Mr Biti is on record as proclaiming that “we are going to call for more sanctions to ensure that this Government will not get a penny.”
This is why sanctions have become a persistent albatross on the people of Zimbabwe
As such, Zimbabwe has endured systematic attacks on its economy and a well-orchestrated attack on its politics, particularly electoral politics, by self-appointed God’s deputies who claim to love our people more than we do. They claim to know what we want more than we do and most regrettably. Those who claim to know how we should solve our problems better than we who face them, notwithstanding that the bulk of our problems are a product of their tired regime change antics.
I had a rare opportunity to interact with the EU ambassador, Mr Timo Olkkonen, albeit at SAPES Trust where he and his colleagues frequent to justify the existence of sanctions. I left him frothing with anger after I asked him assertively but politely about his behaviour and that of his colleagues.
However, as the nation marched on the day of solidarity and the President expressed himself unequivocally on sanctions, it’s time to reflect and challenge the nation to redefine its political culture.
Zimbabwe needs to follow the footsteps of other countries that have faced similar challenges but have used strong reprimanding and punitive legislation to stop, penalise and criminalise nefarious political conduct.
If there has ever been the time for a Zimbabwean model of a Patriot Act and or a model Logan Act, then it is now.
The circumstances, trials and tribulations that have faced this country for the past two decades owing to these sanctions and the resilience which our people have shown in the face of an unprecedented economic and social crisis in SADC particularly between 2002 to 2009 make us a great people.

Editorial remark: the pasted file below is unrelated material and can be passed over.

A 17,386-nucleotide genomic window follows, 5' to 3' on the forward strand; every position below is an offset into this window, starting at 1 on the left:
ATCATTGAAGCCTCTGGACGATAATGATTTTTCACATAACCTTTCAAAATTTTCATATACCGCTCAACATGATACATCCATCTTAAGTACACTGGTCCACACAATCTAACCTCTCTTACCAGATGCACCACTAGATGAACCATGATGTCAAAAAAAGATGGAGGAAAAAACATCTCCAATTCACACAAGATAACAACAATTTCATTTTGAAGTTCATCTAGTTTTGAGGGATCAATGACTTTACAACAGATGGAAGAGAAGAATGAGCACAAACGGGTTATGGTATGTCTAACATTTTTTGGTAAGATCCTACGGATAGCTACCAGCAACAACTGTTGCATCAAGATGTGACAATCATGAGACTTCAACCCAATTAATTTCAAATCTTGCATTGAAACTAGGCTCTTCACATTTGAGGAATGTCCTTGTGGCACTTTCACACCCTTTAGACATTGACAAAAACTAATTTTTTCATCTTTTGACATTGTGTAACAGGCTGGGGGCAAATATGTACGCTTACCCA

They make us a great nation whose name will be remembered as a tiny but strong country that resisted peacefully, systematic bullying and attacks by a group of superpowers using Trojan horses in our midst.
The impetus of our people’s resilience for nearly 20 years of sanctions must be a source of pride, and most importantly, one that Government must provide objective complementaries to.
The systematic renewal of ZIDERA and sanctions against Zimbabwe by the US despite spirited and genuine re-engagement attempts by President Mnangagwa and his Government is a clear slap on the face of our people and exposes US hypocrisy and her unrepentant indulgence in regime change politics nurtured around the MDC-Alliance. That this country is a product of blood and the sword of precious lives that perished to defeat imperialism and colonialism should never be forgotten, but must always be the hallmark of vigilance in defence of the national interest.
As such, the Parliament of Zimbabwe must rethink, in the national interest, ways of deterring threats by individuals, groups or entities who mobilise and lobby hostility against the state and its people. Legislation is the modern way of dealing with culprits who mobilise hostility and sanctions against the country, a situation that has left the country in perpetual grief.
The search for political power becomes criminal if it involves treasonous plots such as sanctions, threats of violence or soliciting for external military interventions.
In this light, it is completely erroneous to ignore the burden of sanctions, which continue to haunt us today as a nation and hinder our developmental prospects. Indeed, something has to be done.